On Saturday the 1st day of October next, at 1 o'clock afternoon, there will be sold by public roup, within the house of Mrs Anderson, vintner in Banff,

THAT TENEMENT in the BURGH of BANFF, belonging to John Garden, Shoemaker, and lying in the street leading from the Cross to the Grammar School, consisting formerly of four Vaults, and on which a Dwelling House and others were lately erected.

The articles of roup and title deeds, will be shown by John Smith, writer in Banff.

Published in the Aberdeen Journal, Wednesday 21st September 1814.

14 September 2014

James Craighead, deceased


ALL those having CLAIMS on the deceased JAMES CRAIGHEAD, Farmer in Milltown of Finnersie, are desired to lodge the same with William Stuart, Advocate, Castle Street, Aberdeen, betwixt and the fourth of November next.

Published in the Aberdeen Journal, Wednesday 14th September 1814.

Ruthrieston Farm and Cooperage, Aberdeen


The small Farm of MIDTOWN of RUTHRIESTON, at present possessed by James Ironside, is to be Let, and may be entered to at Martinmas.

The COOPERAGE in Virginia Street, as possessed by Mr Coutts, with several Rooms in the adjoining Houses at the Foot of Castle-hill, are also to be Let.

Apply to Mr Duthie, Rosehill, by Aberdeen.

Published in the Aberdeen Journal, Wednesday 14th September 1814.

7 September 2014

Peterhead Dwelling Houses


THESE FOUR DWELLING HOUSES, with the Stable, Byre, and Gardens, belonging thereto, situated in the Roanheads of Peterhead, as presently possessed by William Allardyce, William Thom, and others, the property of the heirs of the late Andrew Robertson, will be sold in one, or more Lots, as purchasers may incline.  There is an excellent Spring Well upon the premises; and the proprietor for the time, has right to Seats in the Parish Church.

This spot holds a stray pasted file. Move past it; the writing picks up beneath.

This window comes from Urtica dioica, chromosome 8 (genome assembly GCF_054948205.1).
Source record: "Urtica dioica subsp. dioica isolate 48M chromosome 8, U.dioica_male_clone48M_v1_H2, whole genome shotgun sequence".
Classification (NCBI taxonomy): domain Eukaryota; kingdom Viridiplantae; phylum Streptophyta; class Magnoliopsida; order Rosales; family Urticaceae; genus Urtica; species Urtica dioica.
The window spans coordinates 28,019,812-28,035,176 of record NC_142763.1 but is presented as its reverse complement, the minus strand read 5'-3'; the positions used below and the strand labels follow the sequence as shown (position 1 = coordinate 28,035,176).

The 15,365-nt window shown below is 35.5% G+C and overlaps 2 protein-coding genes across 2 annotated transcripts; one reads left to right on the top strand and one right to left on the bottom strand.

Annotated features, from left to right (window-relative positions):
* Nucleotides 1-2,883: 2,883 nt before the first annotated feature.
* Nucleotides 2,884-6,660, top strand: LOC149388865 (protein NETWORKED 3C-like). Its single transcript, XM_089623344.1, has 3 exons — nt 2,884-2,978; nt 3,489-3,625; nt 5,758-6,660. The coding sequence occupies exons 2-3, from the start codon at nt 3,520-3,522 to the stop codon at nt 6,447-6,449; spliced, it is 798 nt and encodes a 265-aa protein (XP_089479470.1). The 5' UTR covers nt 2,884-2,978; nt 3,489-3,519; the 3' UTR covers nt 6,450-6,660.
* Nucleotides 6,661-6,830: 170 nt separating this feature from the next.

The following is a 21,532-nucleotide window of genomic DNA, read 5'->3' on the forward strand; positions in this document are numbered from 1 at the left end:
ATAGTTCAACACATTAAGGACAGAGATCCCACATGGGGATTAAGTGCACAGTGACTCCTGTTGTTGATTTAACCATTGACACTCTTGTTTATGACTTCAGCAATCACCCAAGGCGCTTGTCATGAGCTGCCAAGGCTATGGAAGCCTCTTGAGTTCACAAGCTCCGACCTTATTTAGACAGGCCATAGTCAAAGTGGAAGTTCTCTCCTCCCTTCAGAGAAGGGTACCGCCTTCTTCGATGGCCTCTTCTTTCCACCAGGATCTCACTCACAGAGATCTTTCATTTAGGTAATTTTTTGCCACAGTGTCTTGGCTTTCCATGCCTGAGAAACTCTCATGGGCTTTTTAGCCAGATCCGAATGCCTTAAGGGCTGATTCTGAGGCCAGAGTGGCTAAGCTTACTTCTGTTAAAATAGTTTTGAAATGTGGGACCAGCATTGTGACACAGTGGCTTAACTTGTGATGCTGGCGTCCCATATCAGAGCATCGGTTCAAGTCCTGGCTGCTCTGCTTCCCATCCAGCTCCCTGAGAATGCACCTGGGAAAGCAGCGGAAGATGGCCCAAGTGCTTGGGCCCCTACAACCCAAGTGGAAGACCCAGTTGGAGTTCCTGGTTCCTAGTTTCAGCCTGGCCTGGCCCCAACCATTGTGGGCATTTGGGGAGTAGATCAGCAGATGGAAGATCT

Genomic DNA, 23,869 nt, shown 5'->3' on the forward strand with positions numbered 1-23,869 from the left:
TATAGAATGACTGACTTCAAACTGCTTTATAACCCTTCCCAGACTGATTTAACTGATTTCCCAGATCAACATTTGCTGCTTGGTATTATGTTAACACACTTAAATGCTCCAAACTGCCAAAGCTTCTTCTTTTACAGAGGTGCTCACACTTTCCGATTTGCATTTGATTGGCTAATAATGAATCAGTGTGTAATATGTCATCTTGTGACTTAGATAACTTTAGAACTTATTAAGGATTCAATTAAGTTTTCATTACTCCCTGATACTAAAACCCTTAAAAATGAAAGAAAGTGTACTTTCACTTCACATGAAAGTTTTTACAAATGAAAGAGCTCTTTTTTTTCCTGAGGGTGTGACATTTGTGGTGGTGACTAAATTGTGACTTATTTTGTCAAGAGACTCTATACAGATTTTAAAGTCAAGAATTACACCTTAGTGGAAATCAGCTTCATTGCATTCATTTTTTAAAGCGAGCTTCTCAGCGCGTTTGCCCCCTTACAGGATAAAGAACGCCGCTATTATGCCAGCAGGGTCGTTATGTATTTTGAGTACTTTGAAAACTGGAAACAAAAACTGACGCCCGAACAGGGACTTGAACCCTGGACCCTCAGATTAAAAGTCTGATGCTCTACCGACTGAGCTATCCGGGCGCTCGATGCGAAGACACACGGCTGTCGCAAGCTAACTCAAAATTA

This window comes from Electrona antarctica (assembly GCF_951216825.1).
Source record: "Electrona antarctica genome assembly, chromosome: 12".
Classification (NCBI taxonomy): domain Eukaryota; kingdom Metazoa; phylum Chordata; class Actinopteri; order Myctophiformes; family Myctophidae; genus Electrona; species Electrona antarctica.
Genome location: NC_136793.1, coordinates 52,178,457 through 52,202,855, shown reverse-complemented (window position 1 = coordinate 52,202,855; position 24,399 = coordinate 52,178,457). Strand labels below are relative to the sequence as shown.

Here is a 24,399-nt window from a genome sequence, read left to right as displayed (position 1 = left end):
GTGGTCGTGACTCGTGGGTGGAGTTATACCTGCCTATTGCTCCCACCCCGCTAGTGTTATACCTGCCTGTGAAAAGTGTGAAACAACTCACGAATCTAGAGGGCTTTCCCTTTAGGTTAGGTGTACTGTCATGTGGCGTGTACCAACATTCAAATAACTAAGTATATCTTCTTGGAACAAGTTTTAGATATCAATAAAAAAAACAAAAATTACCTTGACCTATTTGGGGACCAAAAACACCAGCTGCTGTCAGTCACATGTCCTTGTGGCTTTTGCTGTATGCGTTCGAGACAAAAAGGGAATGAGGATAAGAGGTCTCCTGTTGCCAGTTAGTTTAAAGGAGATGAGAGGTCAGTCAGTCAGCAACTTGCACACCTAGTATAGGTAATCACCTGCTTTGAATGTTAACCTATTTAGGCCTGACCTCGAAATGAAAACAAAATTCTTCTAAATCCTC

The tenants will shew the premises; and for further particulars, application may be made to William Gammack, Writer in Peterhead.

Published in the Aberdeen Journal, Wednesday 7th September 1814.

Farms in Banffshire and Moray


There will be Let, at INNES HOUSE, on Tuesday the 13th day of September 1814, for Leases of such endurance as may be agreed upon,

THE following POSSESSIONS, viz.:  

County of Banff, Parish of Marnoch.
LONGHAUGH of KINNAIRDY, occupied by Jno. Hacket.

County of Moray, Parishes of St Andrew's and Rafford.
MOSS-SIDE of BLERVIE, occupied by Alexander Dunbar.
EASTER BROCKLACH of DITTO, occupied by Alex. Smith
BOGTOWN of COXTON, occupied by Alex. Gill.

The entry to be at Whitsunday first.

These Possessions are of fine early soil, all of them susceptible of great improvement; and Longhaugh and Bogtown are of very considerable extent, - particularly Longhaugh, which is situated on the banks of the Doveron, and bounded by that river on the south.

The ground officers will point out the marches; and for farther particulars, application may be made to Mr Stronach, at Knock, as to Longhaugh; and to Mr Williamson, at Innes, as to the Morayshire Farms; - to either of whom, offers may be given in, previous to the day of let.

Published in the Aberdeen Journal, Wednesday 7th September 1814.